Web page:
Initially planning to major in International Affairs, Anna McMahon fell in love with the Middle East Studies program instead and graduated with her BA in 2015. While at GW, Anna interned with the American Taskforce for Palestine and completed studies in both Hebrew and Arabic. She also studied abroad for 11 months in Tel Aviv. She struggled with the often one-sided views of the region, and as such she traveled across the West Bank and attended Combatants for Peace tours, which work to shed light on the impacts of Jewish settlements on Palestinian villages. While abroad, she also traveled and backpacked throughout Egypt, Oman, the UAE, Bahrain, Jordan, and Turkey.
Anna’s experiences solidified her interest in wanting to continue to support and understand the region, and after returning to GW, she interned for both Amnesty International and Human Rights Watch, focusing on human rights issues in the Middle East. Shortly after graduating, she took a job with the non-governmental organization International Medical Corps (IMC), which works to respond to sudden onset disasters and protracted conflict in providing humanitarian aid. Anna worked at IMC in various capacities abroad and in Washington D.C., traveling to and working in Gaza, the West Bank, Jordan, Turkey, Ukraine, and Iraq, largely supporting programs providing humanitarian assistance to refugees and displaced persons impacted by the Yemen, Syria, Gaza, and Iraq crises. Though she has chosen not to pursue a master’s degree for now, Anna has continued her Arabic studies at Johns Hopkins University, studying in their intensive summer graduate-level Arabic program. She is currently working in USAID’s Bureau for Humanitarian Assistance (formerly the Office of U.S. Foreign Disaster Assistance/OFDA) as a Disaster Operations Specialist/Humanitarian Assistance Officer.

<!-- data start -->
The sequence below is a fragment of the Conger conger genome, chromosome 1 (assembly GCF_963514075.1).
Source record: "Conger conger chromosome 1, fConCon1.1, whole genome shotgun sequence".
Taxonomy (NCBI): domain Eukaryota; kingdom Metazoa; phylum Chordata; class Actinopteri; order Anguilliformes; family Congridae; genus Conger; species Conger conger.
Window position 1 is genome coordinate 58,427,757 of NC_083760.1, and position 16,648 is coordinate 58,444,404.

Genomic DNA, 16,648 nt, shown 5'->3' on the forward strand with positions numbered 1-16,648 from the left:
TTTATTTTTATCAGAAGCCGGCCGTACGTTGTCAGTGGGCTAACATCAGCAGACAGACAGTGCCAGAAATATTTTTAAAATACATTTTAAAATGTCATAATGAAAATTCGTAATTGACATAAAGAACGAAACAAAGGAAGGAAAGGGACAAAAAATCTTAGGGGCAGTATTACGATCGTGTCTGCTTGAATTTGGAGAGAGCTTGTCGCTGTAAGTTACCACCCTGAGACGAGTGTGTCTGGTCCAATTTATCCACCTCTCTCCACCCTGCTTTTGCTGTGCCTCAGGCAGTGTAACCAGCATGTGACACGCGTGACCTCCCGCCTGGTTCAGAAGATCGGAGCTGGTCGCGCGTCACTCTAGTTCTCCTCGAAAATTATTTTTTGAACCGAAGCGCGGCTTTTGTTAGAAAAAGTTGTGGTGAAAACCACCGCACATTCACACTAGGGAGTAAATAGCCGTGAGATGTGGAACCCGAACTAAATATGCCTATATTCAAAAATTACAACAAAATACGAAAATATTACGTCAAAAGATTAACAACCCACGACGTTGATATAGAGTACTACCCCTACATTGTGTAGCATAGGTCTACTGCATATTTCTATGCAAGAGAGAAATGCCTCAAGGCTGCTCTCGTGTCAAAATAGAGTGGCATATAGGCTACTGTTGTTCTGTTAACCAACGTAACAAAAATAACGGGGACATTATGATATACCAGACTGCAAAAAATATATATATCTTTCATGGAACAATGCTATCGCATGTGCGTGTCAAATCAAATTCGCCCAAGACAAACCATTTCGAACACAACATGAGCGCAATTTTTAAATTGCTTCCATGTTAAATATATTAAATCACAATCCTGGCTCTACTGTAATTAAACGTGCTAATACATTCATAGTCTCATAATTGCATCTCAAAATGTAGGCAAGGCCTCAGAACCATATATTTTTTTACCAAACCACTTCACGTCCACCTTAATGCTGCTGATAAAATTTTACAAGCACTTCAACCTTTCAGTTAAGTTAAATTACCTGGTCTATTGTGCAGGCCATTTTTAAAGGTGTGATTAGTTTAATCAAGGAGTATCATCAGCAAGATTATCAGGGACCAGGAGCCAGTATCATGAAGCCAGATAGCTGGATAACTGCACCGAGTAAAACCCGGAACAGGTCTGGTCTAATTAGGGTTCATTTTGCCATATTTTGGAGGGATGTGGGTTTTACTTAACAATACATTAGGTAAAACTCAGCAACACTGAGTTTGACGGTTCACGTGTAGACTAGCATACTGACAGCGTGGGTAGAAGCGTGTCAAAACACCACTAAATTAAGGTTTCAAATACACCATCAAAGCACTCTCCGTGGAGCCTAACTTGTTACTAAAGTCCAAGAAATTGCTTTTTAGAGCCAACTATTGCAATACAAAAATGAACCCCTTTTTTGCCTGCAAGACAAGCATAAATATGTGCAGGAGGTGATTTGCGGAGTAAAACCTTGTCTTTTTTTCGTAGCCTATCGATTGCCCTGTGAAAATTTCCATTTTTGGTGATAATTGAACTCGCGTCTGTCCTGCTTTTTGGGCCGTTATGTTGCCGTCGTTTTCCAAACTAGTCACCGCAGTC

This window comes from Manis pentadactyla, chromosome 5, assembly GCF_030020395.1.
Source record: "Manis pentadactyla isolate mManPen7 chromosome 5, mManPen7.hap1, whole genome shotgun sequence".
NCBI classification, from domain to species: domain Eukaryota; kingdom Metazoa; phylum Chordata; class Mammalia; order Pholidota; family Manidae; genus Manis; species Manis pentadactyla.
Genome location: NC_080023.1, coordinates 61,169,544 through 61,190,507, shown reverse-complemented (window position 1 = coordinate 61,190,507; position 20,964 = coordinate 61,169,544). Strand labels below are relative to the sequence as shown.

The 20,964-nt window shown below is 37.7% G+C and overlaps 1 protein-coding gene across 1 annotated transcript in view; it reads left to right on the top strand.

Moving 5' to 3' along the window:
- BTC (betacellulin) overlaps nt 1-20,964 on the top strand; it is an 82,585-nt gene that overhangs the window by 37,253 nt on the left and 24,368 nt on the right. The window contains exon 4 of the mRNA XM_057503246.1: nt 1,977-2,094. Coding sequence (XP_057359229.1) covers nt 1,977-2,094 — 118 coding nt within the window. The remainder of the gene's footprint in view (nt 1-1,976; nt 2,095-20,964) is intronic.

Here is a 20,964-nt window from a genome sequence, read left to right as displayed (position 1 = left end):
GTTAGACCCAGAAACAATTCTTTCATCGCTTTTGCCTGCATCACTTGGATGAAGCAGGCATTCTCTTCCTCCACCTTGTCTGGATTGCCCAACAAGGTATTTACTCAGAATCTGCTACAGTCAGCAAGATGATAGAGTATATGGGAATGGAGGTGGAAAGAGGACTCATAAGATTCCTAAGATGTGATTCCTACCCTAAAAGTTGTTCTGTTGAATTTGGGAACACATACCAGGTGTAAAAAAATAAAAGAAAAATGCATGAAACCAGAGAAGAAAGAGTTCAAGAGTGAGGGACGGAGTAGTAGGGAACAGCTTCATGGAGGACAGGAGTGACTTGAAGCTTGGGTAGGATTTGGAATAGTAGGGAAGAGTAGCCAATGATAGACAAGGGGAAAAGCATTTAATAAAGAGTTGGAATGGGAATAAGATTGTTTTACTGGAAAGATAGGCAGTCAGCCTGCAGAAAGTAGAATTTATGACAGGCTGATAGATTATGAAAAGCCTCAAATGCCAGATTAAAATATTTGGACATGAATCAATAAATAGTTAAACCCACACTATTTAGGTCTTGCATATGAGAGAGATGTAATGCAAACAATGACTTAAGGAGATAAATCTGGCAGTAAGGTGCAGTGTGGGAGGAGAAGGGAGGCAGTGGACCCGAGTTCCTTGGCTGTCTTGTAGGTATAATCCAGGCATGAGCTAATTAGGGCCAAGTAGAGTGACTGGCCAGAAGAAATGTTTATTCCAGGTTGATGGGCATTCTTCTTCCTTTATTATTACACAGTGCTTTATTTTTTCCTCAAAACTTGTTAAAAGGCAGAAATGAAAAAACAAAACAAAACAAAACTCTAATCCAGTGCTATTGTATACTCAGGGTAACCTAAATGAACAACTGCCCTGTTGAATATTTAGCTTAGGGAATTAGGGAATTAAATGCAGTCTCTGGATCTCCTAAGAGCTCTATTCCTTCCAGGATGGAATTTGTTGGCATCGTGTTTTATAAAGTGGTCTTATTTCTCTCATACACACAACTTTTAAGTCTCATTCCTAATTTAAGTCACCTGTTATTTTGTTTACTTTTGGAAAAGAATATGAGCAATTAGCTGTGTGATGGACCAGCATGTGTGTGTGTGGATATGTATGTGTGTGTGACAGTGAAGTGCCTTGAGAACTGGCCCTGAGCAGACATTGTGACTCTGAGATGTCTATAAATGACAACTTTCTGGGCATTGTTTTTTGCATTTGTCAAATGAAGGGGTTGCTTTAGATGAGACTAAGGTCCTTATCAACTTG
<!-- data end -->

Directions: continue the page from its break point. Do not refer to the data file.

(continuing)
1. What professor or class stands out in your memory of the program?
I very much enjoyed my global Islamic feminism course as it enabled me to do a lot of un-learning of the more Western feminism I was accustomed to hearing and seeing. I also took one of my required Middle East Studies courses with Marc Lynch and loved the class as it served as my core foundation in Middle East Studies.
2. What advice would you give new students?
I know now that the path isn’t linear. Much of what I initially planned to study at GW and become involved in with my internships and professional life changed over time, sometimes purposefully and oftentimes by accident. It’s okay to be flexible to whatever life throws at you—both in school and outside of school. Also, studying humans and their actions is complex and ever changing, and I personally argue that there is no rule book to predicting their actions (100% of the time). While diverse academic studies are incredibly important, meeting people in the region, listening to their stories (on all sides of any conflict) and their histories, as well as spending extended time in the region, is just as critical as classroom studies. I also wish I’d known how much work it would take to try and separate myself from a Western view on the region, though I think some of my classes at GW did a good job of that. I could not appreciate it at the time, but I wish I’d known just how important my studies and travels would be in building a professional life for myself later on.